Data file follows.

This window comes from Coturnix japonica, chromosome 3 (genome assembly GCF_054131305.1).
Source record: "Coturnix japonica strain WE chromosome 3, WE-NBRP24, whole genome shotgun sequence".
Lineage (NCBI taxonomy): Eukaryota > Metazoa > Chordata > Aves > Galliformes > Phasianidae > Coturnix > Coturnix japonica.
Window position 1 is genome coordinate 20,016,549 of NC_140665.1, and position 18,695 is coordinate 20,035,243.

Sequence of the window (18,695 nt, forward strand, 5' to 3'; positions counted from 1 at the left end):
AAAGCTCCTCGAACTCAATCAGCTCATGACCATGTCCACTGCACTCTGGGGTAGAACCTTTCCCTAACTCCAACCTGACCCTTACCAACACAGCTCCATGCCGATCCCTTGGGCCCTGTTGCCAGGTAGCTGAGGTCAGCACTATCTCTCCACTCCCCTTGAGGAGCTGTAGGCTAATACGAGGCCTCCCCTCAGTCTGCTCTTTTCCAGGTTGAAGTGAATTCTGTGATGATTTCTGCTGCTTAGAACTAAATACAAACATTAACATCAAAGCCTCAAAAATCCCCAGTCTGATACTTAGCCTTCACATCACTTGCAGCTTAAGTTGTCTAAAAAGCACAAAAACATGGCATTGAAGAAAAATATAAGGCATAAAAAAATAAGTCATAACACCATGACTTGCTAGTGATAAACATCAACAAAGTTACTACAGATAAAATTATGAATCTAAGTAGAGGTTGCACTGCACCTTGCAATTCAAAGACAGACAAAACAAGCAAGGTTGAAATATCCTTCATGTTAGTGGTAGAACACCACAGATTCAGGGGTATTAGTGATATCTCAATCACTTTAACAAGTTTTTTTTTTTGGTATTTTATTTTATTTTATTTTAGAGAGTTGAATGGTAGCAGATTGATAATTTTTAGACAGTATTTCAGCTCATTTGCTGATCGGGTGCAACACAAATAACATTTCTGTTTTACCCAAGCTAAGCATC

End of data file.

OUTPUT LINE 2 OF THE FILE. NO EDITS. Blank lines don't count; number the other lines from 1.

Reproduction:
Source record: "Coturnix japonica strain WE chromosome 3, WE-NBRP24, whole genome shotgun sequence".